Breaking the dynasty: Midstream reforms in Asia’s gas markets
As with many natural gas markets around the world, Asian gas markets typically developed as natural monopolies, built around national or private incumbent players that control supply and infrastructure in their home markets. Asian natural gas incumbents often manage the country's energy procurement needs, build infrastructure to support, and even develop and participate in their country's energy policy planning. Consequently, these companies have adopted vertically integrated business structures and dominated their respective gas markets across gas value chain.
However, as the markets become more developed, governments across Asia are now looking for ways to improve efficiency and increase competition, starting with midstream reforms. The stage of gas market liberalization varies by country owing to differences in regulatory structure and local market conditions. Markets that experienced shock event typically push through market reform more aggressively. For instance, Japan opened the market to competition after the Fukushima nuclear disaster in March 2011 and plans to unbundle its pipeline network by 2022. Markets that rely on 100% imported gas such as South Korea, but did not go through shock events like Japan, are slower in implementing gas market reforms to ensure security of fuel supply at manageable costs.
Figure 1: State of gas market liberalization in Asian economies.
Regulators in Asia's midstream gas market commonly employ two approaches for midstream reform. The typical method is the introduction of non-discriminatory third-party access (TPA) to gas infrastructure. However, in practice, usage of TPA is either very low or virtually non-existent in most Asian gas markets owing to midstream infrastructure's physical constraints and incumbents' resistance. Some Asian regulators have also required incumbents to unbundle their infrastructure business from their fuel procurement business to break their market dominance enabled by their vertically-integrated structure.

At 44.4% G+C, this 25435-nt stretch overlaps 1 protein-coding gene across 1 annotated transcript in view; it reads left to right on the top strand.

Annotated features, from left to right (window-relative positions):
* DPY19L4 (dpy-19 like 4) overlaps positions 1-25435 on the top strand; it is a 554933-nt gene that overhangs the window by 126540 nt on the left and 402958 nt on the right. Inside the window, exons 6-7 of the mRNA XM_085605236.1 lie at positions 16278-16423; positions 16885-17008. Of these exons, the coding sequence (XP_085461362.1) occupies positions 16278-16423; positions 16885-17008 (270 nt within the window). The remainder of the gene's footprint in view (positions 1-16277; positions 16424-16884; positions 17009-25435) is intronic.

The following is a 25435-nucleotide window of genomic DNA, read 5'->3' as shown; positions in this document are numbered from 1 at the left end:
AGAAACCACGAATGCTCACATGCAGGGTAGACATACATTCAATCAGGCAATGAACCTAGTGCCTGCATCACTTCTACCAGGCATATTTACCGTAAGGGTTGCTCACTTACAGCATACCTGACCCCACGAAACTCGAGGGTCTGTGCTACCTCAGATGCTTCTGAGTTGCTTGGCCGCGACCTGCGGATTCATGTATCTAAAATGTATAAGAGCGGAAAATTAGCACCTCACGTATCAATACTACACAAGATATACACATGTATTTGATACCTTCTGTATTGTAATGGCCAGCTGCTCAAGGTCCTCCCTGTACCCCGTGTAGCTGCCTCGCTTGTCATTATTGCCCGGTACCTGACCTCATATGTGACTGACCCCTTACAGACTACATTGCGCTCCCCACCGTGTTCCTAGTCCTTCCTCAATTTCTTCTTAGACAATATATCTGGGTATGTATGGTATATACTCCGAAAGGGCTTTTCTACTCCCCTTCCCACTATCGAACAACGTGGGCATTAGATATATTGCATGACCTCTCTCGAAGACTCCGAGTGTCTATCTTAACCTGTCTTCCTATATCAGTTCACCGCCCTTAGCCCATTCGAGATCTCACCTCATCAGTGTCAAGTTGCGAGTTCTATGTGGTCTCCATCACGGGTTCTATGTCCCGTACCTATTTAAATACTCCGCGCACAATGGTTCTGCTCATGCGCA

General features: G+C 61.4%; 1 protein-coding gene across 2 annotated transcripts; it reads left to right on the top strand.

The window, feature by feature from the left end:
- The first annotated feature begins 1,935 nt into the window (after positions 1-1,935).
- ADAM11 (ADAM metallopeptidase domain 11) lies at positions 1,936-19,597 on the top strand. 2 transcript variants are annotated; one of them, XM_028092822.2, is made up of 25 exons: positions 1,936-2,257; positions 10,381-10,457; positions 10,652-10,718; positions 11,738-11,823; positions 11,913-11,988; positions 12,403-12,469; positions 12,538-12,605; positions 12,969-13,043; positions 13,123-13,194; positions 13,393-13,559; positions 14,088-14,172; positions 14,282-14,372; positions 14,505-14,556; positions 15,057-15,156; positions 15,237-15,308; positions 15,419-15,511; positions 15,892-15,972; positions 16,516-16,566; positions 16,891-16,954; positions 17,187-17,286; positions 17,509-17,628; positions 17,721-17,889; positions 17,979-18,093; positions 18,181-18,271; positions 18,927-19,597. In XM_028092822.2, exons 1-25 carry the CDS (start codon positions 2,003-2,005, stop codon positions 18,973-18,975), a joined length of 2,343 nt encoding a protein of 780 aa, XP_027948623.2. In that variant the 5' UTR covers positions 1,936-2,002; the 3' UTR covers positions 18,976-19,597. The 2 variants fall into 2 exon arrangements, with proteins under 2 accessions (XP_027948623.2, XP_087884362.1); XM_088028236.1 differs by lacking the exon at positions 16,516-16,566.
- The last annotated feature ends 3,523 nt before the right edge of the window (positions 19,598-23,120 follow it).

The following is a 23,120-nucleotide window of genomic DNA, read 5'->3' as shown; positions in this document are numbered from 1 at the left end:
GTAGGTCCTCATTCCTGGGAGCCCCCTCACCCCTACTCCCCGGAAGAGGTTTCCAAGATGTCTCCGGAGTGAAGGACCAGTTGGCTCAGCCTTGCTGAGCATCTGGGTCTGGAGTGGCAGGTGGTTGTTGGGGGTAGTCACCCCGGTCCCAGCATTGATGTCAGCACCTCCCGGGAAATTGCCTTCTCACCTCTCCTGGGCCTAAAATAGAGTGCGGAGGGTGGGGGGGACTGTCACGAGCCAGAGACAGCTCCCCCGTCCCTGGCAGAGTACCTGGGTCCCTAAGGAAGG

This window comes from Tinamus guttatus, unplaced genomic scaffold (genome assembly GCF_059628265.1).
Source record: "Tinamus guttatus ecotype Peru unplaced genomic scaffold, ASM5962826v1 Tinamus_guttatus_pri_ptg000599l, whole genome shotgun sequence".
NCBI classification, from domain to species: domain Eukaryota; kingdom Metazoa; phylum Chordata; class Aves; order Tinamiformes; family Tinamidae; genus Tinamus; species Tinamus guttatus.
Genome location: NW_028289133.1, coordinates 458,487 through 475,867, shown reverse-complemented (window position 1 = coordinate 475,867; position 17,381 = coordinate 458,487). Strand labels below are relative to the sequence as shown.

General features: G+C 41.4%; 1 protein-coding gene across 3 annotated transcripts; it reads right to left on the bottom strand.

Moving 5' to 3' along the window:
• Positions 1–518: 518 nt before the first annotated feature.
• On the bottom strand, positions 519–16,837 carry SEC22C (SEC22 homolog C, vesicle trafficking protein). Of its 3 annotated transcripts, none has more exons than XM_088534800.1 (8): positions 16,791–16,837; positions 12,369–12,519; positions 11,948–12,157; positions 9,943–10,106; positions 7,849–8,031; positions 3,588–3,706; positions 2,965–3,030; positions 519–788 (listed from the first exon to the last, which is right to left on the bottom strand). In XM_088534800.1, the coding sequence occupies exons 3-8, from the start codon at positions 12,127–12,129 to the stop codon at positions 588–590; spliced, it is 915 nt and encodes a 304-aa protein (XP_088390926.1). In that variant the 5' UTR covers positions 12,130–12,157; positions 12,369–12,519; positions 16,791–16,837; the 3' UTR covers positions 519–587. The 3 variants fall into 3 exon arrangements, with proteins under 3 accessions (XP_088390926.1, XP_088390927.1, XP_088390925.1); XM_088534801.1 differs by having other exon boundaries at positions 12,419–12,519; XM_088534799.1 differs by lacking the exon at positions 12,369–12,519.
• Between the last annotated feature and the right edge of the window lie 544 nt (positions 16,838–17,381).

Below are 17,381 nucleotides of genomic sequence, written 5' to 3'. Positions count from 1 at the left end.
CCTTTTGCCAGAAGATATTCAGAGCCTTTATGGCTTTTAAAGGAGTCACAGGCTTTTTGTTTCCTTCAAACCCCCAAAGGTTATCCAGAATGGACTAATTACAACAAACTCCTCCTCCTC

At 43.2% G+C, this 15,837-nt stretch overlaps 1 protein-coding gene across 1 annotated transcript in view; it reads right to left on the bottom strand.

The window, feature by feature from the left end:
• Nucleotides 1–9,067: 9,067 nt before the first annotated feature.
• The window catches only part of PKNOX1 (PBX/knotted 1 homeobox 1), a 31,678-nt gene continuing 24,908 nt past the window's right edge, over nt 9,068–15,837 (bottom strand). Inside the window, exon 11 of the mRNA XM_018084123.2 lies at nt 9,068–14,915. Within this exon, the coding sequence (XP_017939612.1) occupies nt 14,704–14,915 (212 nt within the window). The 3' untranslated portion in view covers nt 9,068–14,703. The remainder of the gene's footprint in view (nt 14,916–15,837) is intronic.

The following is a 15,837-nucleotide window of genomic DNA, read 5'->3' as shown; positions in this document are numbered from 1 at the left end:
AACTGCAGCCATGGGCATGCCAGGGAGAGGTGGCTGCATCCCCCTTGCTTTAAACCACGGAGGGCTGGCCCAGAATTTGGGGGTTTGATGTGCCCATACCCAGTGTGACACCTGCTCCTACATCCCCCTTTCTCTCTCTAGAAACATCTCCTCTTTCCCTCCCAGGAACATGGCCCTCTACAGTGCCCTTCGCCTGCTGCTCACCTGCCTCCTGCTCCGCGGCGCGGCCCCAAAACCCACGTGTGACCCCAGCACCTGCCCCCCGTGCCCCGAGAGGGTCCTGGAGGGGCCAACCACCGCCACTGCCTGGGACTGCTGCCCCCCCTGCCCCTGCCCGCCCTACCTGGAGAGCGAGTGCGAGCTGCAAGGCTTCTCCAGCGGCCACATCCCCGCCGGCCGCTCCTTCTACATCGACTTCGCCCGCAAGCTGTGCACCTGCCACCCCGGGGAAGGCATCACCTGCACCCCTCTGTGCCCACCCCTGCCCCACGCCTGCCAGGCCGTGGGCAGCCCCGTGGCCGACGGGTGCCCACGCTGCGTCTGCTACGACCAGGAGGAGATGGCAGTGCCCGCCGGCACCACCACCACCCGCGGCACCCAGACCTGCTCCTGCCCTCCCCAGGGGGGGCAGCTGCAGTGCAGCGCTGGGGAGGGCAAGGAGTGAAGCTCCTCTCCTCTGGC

Although off to an encouraging start, next steps are required to drive midstream gas market reform, including setting liberalization process deadlines and continuing price reform. In the meantime, new investment opportunities are available with markets undergoing midstream reform. These could range from investing in new infrastructure that unlocks gas demand, to supplying LNG to new customers, and new trading opportunities through the development of hubs and financial derivatives.
Clients can view the full strategic report on midstream reforms in Asia's gas markets on Connect.
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Zhi Xin Chong is an Associate Director covering Southeast Asia at IHS Markit.
Tianshi Huangis a Senior Research Analyst covering Greater China at IHS Markit.
Vidur Singhalis a Senior Research Analyst covering South Asia at IHS Markit.
Kaori Tachibana is an Associate Director covering Japan at IHS Markit.
Vince Heo is an Associate Director covering South Korea at IHS Markit.
Posted 7 November 2019
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